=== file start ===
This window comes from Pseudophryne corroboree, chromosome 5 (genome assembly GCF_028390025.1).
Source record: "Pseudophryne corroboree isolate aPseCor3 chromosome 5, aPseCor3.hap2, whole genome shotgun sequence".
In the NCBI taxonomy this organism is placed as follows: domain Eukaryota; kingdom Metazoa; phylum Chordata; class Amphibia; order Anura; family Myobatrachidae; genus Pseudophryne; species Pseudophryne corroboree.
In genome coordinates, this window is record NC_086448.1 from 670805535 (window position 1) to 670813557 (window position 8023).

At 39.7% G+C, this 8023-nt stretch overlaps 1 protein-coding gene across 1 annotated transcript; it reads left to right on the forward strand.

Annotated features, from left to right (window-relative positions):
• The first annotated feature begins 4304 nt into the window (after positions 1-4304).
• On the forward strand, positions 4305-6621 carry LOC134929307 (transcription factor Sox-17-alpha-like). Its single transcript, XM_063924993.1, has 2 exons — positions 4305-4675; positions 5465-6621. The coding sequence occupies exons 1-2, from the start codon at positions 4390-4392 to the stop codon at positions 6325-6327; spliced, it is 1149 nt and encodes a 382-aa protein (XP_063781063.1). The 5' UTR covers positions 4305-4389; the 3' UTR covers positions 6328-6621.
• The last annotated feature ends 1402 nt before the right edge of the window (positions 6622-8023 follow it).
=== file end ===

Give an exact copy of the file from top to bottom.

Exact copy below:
This window comes from Pseudophryne corroboree, chromosome 5 (genome assembly GCF_028390025.1).
Source record: "Pseudophryne corroboree isolate aPseCor3 chromosome 5, aPseCor3.hap2, whole genome shotgun sequence".
In the NCBI taxonomy this organism is placed as follows: domain Eukaryota; kingdom Metazoa; phylum Chordata; class Amphibia; order Anura; family Myobatrachidae; genus Pseudophryne; species Pseudophryne corroboree.
In genome coordinates, this window is record NC_086448.1 from 670805535 (window position 1) to 670813557 (window position 8023).

At 39.7% G+C, this 8023-nt stretch overlaps 1 protein-coding gene across 1 annotated transcript; it reads left to right on the forward strand.

Annotated features, from left to right (window-relative positions):
• The first annotated feature begins 4304 nt into the window (after positions 1-4304).
• On the forward strand, positions 4305-6621 carry LOC134929307 (transcription factor Sox-17-alpha-like). Its single transcript, XM_063924993.1, has 2 exons — positions 4305-4675; positions 5465-6621. The coding sequence occupies exons 1-2, from the start codon at positions 4390-4392 to the stop codon at positions 6325-6327; spliced, it is 1149 nt and encodes a 382-aa protein (XP_063781063.1). The 5' UTR covers positions 4305-4389; the 3' UTR covers positions 6328-6621.
• The last annotated feature ends 1402 nt before the right edge of the window (positions 6622-8023 follow it).